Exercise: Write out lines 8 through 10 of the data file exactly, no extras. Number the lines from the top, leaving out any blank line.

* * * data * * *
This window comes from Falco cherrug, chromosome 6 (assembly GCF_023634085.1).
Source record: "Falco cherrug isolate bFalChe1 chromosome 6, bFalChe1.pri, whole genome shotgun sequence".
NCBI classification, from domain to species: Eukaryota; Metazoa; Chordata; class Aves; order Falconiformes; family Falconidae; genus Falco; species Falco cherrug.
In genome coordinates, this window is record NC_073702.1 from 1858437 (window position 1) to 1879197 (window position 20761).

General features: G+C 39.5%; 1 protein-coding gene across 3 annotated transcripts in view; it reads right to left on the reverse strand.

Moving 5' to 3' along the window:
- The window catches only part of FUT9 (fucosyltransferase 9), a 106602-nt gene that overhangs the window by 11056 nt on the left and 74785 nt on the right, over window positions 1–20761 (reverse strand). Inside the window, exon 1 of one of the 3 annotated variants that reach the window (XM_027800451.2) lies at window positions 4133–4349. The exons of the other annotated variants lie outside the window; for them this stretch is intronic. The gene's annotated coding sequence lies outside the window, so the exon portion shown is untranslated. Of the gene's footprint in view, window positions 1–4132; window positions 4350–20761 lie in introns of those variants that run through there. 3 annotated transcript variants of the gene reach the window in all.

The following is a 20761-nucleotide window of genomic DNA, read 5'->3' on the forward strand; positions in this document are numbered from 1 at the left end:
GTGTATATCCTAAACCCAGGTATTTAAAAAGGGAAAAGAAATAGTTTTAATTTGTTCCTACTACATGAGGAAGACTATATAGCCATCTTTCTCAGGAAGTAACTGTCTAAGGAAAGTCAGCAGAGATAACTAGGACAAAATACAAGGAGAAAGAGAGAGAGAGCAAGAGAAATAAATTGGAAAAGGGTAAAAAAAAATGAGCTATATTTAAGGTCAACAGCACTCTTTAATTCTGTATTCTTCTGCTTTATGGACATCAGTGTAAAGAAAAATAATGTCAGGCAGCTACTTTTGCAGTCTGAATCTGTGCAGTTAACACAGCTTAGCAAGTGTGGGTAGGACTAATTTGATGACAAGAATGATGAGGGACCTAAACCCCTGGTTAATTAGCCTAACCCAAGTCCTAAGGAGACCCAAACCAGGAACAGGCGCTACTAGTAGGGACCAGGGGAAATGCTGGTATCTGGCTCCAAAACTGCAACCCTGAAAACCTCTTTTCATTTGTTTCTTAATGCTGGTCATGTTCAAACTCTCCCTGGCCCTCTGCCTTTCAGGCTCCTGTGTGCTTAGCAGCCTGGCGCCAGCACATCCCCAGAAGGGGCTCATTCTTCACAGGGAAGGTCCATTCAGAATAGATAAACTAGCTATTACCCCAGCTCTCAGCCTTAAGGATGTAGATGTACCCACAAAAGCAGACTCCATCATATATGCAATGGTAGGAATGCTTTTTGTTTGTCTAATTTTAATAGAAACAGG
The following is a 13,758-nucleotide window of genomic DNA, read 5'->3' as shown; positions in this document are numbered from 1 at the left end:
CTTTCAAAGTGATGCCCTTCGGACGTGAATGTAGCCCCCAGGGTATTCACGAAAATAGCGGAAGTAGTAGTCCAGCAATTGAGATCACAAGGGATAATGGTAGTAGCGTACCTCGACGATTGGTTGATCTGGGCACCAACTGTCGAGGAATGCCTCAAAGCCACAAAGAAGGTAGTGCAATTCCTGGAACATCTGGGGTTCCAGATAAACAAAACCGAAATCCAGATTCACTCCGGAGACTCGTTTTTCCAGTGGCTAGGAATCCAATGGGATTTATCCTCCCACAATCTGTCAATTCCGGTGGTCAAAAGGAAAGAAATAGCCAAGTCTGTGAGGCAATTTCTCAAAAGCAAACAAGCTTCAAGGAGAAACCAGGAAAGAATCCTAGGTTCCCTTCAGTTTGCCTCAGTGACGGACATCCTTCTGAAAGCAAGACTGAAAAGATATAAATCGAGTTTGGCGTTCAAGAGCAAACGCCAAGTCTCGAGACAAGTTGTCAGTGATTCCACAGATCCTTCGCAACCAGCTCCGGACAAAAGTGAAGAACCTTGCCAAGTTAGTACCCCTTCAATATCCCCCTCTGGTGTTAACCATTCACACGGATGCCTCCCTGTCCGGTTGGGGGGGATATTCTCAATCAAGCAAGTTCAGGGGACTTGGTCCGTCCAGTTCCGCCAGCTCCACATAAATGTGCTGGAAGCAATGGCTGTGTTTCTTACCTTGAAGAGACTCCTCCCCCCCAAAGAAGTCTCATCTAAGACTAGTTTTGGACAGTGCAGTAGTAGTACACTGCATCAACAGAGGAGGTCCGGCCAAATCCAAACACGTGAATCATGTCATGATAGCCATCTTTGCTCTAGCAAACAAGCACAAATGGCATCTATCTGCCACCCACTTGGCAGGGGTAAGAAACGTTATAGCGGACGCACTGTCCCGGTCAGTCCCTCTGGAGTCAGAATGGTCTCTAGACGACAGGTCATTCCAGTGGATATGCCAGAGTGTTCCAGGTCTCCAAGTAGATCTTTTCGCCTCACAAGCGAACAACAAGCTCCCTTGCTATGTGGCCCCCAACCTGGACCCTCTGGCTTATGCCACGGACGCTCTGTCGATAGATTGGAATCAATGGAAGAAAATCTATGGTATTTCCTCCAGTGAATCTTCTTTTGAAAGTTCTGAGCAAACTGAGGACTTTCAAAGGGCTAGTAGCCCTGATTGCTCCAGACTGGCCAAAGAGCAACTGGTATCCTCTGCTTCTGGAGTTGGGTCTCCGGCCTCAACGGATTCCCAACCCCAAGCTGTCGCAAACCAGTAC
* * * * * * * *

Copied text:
The following is a 20761-nucleotide window of genomic DNA, read 5'->3' on the forward strand; positions in this document are numbered from 1 at the left end:
GTGTATATCCTAAACCCAGGTATTTAAAAAGGGAAAAGAAATAGTTTTAATTTGTTCCTACTACATGAGGAAGACTATATAGCCATCTTTCTCAGGAAGTAACTGTCTAAGGAAAGTCAGCAGAGATAACTAGGACAAAATACAAGGAGAAAGAGAGAGAGAGCAAGAGAAATAAATTGGAAAAGGGTAAAAAAAAATGAGCTATATTTAAGGTCAACAGCACTCTTTAATTCTGTATTCTTCTGCTTTATGGACATCAGTGTAAAGAAAAATAATGTCAGGCAGCTACTTTTGCAGTCTGAATCTGTGCAGTTAACACAGCTTAGCAAGTGTGGGTAGGACTAATTTGATGACAAGAATGATGAGGGACCTAAACCCCTGGTTAATTAGCCTAACCCAAGTCCTAAGGAGACCCAAACCAGGAACAGGCGCTACTAGTAGGGACCAGGGGAAATGCTGGTATCTGGCTCCAAAACTGCAACCCTGAAAACCTCTTTTCATTTGTTTCTTAATGCTGGTCATGTTCAAACTCTCCCTGGCCCTCTGCCTTTCAGGCTCCTGTGTGCTTAGCAGCCTGGCGCCAGCACATCCCCAGAAGGGGCTCATTCTTCACAGGGAAGGTCCATTCAGAATAGATAAACTAGCTATTACCCCAGCTCTCAGCCTTAAGGATGTAGATGTACCCACAAAAGCAGACTCCATCATATATGCAATGGTAGGAATGCTTTTTGTTTGTCTAATTTTAATAGAAACAGG
The following is a 13,758-nucleotide window of genomic DNA, read 5'->3' as shown; positions in this document are numbered from 1 at the left end: